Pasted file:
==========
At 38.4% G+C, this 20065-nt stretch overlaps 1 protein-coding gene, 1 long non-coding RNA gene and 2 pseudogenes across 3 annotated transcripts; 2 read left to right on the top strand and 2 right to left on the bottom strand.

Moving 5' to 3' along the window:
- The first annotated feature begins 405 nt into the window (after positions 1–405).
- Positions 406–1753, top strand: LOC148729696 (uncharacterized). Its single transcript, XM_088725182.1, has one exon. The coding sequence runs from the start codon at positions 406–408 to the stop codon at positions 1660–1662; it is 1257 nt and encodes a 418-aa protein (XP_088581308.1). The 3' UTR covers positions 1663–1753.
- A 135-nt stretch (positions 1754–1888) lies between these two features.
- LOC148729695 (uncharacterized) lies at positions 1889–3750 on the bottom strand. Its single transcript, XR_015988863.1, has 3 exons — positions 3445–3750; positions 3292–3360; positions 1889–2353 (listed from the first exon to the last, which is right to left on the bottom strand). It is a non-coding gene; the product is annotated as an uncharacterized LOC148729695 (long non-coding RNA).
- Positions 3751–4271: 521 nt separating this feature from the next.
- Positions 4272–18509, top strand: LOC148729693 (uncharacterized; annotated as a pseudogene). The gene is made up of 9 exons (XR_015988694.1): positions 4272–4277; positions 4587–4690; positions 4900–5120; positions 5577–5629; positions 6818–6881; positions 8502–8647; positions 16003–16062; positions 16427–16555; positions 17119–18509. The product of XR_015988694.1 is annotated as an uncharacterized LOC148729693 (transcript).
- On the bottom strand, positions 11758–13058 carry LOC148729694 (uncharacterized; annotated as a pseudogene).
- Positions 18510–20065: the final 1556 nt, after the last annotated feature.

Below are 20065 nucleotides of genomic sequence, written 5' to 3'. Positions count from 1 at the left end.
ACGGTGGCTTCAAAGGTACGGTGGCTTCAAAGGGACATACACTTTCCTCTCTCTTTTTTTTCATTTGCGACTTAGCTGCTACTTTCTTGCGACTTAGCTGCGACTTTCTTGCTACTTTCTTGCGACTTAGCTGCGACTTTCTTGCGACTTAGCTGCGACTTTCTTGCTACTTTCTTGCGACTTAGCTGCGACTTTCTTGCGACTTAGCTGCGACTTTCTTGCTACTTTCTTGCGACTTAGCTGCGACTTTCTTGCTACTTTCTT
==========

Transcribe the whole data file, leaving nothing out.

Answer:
At 38.4% G+C, this 20065-nt stretch overlaps 1 protein-coding gene, 1 long non-coding RNA gene and 2 pseudogenes across 3 annotated transcripts; 2 read left to right on the top strand and 2 right to left on the bottom strand.

Moving 5' to 3' along the window:
- The first annotated feature begins 405 nt into the window (after positions 1–405).
- Positions 406–1753, top strand: LOC148729696 (uncharacterized). Its single transcript, XM_088725182.1, has one exon. The coding sequence runs from the start codon at positions 406–408 to the stop codon at positions 1660–1662; it is 1257 nt and encodes a 418-aa protein (XP_088581308.1). The 3' UTR covers positions 1663–1753.
- A 135-nt stretch (positions 1754–1888) lies between these two features.
- LOC148729695 (uncharacterized) lies at positions 1889–3750 on the bottom strand. Its single transcript, XR_015988863.1, has 3 exons — positions 3445–3750; positions 3292–3360; positions 1889–2353 (listed from the first exon to the last, which is right to left on the bottom strand). It is a non-coding gene; the product is annotated as an uncharacterized LOC148729695 (long non-coding RNA).
- Positions 3751–4271: 521 nt separating this feature from the next.
- Positions 4272–18509, top strand: LOC148729693 (uncharacterized; annotated as a pseudogene). The gene is made up of 9 exons (XR_015988694.1): positions 4272–4277; positions 4587–4690; positions 4900–5120; positions 5577–5629; positions 6818–6881; positions 8502–8647; positions 16003–16062; positions 16427–16555; positions 17119–18509. The product of XR_015988694.1 is annotated as an uncharacterized LOC148729693 (transcript).
- On the bottom strand, positions 11758–13058 carry LOC148729694 (uncharacterized; annotated as a pseudogene).
- Positions 18510–20065: the final 1556 nt, after the last annotated feature.

Below are 20065 nucleotides of genomic sequence, written 5' to 3'. Positions count from 1 at the left end.
ACGGTGGCTTCAAAGGTACGGTGGCTTCAAAGGGACATACACTTTCCTCTCTCTTTTTTTTCATTTGCGACTTAGCTGCTACTTTCTTGCGACTTAGCTGCGACTTTCTTGCTACTTTCTTGCGACTTAGCTGCGACTTTCTTGCGACTTAGCTGCGACTTTCTTGCTACTTTCTTGCGACTTAGCTGCGACTTTCTTGCGACTTAGCTGCGACTTTCTTGCTACTTTCTTGCGACTTAGCTGCGACTTTCTTGCTACTTTCTT